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Shooting the clays, and the breeze, up north

Shooting the clays, and the breeze, up north Shooting the clays, and the breeze, up north

Whether by text or phone call, I started to hear about it. “Did you hear that they cancelled the grouse season?” was the question posed to me.

“Ah, pretty sure not,” was my reply.

But the messengers were adamant so I made a quick search and found that the sharptail grouse season was closed again this year – the sharptail grouse season. This should come as no surprise to anyone that follows the saga of sharpies in Wisconsin. In fact, I will be surprised if there is another year that the season will be open with the guidelines of the new management plan in place.

The ruffed grouse season will still run as listed in the regs.

I had one guy ask me what sharpies are. Well, they are a species of grouse that live and thrive in grasslands. Think Dakotas, Nebraska and Eastern Montana for a substantial range. They live in similar places as prairie chickens. You won’t find them in ruffed grouse cover.

I was just distracted by a couple deer galloping across the field across the road. Funny thing is, after all the thousands upon thousands of deer I’ve seen, I still like to watch them any chance I get.

Some of my friends from the old dog club got together this past weekend in the northeast part of the state, some of my old stomping grounds as a kid. I was just a few miles from my very first deer stand, not far from the U.P.

We shot sporting clays at an Ruffed Grouse Society event in Dunbar, at the Dunbar Sportsmen’s Club. It’s a small but very active club. It has several trap ranges lined up, with voice activated throwing systems, and several trap leagues during the week. Years ago, they laid out a sporting clays course and bought several throwers.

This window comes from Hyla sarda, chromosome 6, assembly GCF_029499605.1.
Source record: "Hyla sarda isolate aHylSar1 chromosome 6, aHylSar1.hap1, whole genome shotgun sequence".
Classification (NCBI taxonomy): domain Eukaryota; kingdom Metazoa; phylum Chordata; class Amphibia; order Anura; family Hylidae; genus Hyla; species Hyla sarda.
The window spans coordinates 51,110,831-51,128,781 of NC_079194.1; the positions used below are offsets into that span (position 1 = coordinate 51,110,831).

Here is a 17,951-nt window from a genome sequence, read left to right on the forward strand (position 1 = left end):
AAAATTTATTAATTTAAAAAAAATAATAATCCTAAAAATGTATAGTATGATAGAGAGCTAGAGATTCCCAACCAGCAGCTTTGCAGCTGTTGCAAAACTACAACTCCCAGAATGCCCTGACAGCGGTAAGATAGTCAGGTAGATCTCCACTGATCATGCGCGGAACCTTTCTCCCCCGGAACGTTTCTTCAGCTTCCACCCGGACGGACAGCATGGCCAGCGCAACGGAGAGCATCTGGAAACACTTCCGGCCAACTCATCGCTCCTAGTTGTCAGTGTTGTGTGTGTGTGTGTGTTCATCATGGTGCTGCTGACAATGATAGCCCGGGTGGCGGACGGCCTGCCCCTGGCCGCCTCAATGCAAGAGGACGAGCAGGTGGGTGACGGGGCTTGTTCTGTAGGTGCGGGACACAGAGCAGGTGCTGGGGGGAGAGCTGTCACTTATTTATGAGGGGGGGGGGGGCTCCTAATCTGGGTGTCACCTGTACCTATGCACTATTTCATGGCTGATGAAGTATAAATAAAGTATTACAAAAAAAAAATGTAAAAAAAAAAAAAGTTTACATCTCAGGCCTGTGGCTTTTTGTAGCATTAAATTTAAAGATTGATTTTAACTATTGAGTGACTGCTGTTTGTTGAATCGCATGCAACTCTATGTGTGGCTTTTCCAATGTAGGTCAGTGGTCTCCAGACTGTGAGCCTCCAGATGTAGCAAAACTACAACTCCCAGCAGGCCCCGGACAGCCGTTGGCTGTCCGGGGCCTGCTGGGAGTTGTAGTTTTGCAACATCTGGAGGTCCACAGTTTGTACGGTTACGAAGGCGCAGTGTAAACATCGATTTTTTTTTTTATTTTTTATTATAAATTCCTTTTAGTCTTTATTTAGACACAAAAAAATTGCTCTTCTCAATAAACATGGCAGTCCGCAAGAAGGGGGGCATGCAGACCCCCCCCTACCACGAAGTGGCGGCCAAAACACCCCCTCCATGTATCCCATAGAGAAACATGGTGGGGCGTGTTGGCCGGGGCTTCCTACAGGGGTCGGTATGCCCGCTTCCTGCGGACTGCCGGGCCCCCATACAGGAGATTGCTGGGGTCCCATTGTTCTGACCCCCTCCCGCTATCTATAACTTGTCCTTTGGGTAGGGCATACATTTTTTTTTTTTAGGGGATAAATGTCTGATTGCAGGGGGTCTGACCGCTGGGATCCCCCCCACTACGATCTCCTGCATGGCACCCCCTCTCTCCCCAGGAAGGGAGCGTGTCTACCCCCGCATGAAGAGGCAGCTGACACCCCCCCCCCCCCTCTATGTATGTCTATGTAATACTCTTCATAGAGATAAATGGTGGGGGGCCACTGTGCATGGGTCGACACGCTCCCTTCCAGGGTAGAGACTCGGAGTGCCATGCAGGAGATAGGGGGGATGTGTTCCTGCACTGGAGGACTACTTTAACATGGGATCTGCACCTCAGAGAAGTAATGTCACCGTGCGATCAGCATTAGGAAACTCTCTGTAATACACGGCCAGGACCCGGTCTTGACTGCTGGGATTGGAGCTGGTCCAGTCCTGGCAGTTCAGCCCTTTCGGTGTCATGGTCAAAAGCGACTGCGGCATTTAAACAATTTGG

They set the course up twice each year and they are currently building a five-stand course. They rent some of the throwers from a vendor now to reduce the cost of new equipment and keep the clays presented new and interesting. They put on a well-organized event that we enjoy the heck out of.

And after the shooting was done, we set up lawn chairs in the shade while social distancing and enjoyed an adult beverage while waiting for the prizes to be awarded. After that, we headed back to a buddy’s house and continued to solve all the problems of the bird dog world around the fire. A scenic and beautiful part of the state, the drive up there is just as scenic. In past years, we might do a little trout fishing since the trout fishing is very good up there. So is the lake fishing with one of the premier panfish lakes in the state within 35 miles. I keep threatening to take vacation, get there a day or two early and spend that time catching monster bluegill. If you get bored with that, the crappie, walleye, northern and musky open eyes as well. It’s a different pace of life up there, especially on the weekends. During the days you almost see more UTV’s and ATV’s than cars and trucks. They have a lot of trails in Marinette County.

We saw a lot of deer and a fair amount of turkeys with poults.

We ate a lot of venison jerky, venison sausage, venison biltong, cheese and crackers. We even cooked up some venison burgers. We weren’t harvesting last weekend; we were consuming the fruits of last year’s harvest.

Some of the venison came from Montana. One friend feels that he will be hunting deer in Montana and double that up with pronghorn. He will work that around some bird hunting as well. He feels it’s higher quality hunting than Wisconsin’s. He isn’t the only one I know who feels this way and has made a change. Of course, he has seven weeks of vacation and gets five annually. That helps. We didn’t tackle that issue. Just kept eating the venison.

The gnats were kind of thick at night so we ran some Thermacells and used bug spray. We helped raise some funds for RGS, which pays us dividends towards the future. We shot some clays and dined on venison and bluegills.

We enjoyed the warmth of a campfire and the cool of shade tree on a breezy 85 degree day. We were taking the time to stop and sniff the roses so to speak — because the hunting starts in 25 days. THROUGH A